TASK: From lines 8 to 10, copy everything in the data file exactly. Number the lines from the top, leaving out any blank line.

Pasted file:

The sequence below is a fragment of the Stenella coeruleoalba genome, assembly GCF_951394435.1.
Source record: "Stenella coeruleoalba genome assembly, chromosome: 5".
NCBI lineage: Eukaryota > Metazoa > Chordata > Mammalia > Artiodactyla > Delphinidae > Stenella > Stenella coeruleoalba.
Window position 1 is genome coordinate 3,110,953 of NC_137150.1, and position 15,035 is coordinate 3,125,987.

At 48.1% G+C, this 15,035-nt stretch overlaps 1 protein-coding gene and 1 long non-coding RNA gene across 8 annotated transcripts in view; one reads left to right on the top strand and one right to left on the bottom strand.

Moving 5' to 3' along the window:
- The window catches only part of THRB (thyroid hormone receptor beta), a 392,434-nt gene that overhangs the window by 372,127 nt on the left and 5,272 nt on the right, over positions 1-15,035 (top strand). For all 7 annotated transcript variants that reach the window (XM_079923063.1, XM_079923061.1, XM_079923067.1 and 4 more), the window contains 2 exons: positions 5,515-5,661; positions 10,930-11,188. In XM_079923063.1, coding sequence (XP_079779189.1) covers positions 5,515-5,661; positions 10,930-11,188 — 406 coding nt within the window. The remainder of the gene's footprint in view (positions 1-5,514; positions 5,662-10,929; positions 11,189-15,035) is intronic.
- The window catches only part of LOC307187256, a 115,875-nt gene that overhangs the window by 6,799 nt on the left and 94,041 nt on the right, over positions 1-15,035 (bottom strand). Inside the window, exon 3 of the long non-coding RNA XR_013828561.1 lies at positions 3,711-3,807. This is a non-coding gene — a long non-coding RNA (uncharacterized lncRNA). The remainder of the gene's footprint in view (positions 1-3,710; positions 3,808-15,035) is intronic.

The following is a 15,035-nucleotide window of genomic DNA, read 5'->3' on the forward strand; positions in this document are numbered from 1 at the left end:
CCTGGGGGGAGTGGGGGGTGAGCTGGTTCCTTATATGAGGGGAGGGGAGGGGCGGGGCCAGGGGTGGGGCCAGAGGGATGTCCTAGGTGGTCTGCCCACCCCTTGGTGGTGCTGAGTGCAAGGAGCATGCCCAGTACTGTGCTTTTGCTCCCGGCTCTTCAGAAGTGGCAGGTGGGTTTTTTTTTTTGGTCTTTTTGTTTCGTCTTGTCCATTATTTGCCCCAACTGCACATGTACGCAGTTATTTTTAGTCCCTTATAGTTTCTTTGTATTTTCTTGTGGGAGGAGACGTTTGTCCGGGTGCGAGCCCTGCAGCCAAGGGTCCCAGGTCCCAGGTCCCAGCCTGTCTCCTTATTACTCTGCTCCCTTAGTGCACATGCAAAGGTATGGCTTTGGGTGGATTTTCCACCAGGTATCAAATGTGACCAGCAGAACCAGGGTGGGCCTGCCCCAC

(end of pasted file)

- The window catches only part of LOC307187256, a 115,875-nt gene that overhangs the window by 6,799 nt on the left and 94,041 nt on the right, over positions 1-15,035 (bottom strand). Inside the window, exon 3 of the long non-coding RNA XR_013828561.1 lies at positions 3,711-3,807. This is a non-coding gene — a long non-coding RNA (uncharacterized lncRNA). The remainder of the gene's footprint in view (positions 1-3,710; positions 3,808-15,035) is intronic.

The following is a 15,035-nucleotide window of genomic DNA, read 5'->3' on the forward strand; positions in this document are numbered from 1 at the left end:
CCTGGGGGGAGTGGGGGGTGAGCTGGTTCCTTATATGAGGGGAGGGGAGGGGCGGGGCCAGGGGTGGGGCCAGAGGGATGTCCTAGGTGGTCTGCCCACCCCTTGGTGGTGCTGAGTGCAAGGAGCATGCCCAGTACTGTGCTTTTGCTCCCGGCTCTTCAGAAGTGGCAGGTGGGTTTTTTTTTTTGGTCTTTTTGTTTCGTCTTGTCCATTATTTGCCCCAACTGCACATGTACGCAGTTATTTTTAGTCCCTTATAGTTTCTTTGTATTTTCTTGTGGGAGGAGACGTTTGTCCGGGTGCGAGCCCTGCAGCCAAGGGTCCCAGGTCCCAGGTCCCAGCCTGTCTCCTTATTACTCTGCTCCCTTAGTGCACATGCAAAGGTATGGCTTTGGGTGGATTTTCCACCAGGTATCAAATGTGACCAGCAGAACCAGGGTGGGCCTGCCCCAC